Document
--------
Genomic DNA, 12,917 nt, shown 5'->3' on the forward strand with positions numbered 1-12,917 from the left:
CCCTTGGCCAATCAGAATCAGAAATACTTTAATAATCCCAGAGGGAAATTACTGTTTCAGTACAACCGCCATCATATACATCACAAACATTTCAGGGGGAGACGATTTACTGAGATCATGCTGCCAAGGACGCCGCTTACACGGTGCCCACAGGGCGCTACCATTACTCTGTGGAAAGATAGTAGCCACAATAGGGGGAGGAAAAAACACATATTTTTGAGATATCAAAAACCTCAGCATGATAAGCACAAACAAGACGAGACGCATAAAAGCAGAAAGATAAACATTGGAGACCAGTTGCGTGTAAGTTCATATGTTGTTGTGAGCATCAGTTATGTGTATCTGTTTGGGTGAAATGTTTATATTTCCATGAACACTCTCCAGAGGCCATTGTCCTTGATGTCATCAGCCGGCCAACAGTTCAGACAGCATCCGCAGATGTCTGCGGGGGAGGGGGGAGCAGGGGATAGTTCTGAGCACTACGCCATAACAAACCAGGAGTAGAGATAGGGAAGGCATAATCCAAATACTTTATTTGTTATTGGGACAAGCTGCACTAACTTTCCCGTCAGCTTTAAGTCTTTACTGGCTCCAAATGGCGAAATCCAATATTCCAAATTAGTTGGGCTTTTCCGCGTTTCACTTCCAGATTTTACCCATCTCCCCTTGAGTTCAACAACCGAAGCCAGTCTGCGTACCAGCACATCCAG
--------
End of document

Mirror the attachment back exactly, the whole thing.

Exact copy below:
Genomic DNA, 12,917 nt, shown 5'->3' on the forward strand with positions numbered 1-12,917 from the left:
CCCTTGGCCAATCAGAATCAGAAATACTTTAATAATCCCAGAGGGAAATTACTGTTTCAGTACAACCGCCATCATATACATCACAAACATTTCAGGGGGAGACGATTTACTGAGATCATGCTGCCAAGGACGCCGCTTACACGGTGCCCACAGGGCGCTACCATTACTCTGTGGAAAGATAGTAGCCACAATAGGGGGAGGAAAAAACACATATTTTTGAGATATCAAAAACCTCAGCATGATAAGCACAAACAAGACGAGACGCATAAAAGCAGAAAGATAAACATTGGAGACCAGTTGCGTGTAAGTTCATATGTTGTTGTGAGCATCAGTTATGTGTATCTGTTTGGGTGAAATGTTTATATTTCCATGAACACTCTCCAGAGGCCATTGTCCTTGATGTCATCAGCCGGCCAACAGTTCAGACAGCATCCGCAGATGTCTGCGGGGGAGGGGGGAGCAGGGGATAGTTCTGAGCACTACGCCATAACAAACCAGGAGTAGAGATAGGGAAGGCATAATCCAAATACTTTATTTGTTATTGGGACAAGCTGCACTAACTTTCCCGTCAGCTTTAAGTCTTTACTGGCTCCAAATGGCGAAATCCAATATTCCAAATTAGTTGGGCTTTTCCGCGTTTCACTTCCAGATTTTACCCATCTCCCCTTGAGTTCAACAACCGAAGCCAGTCTGCGTACCAGCACATCCAG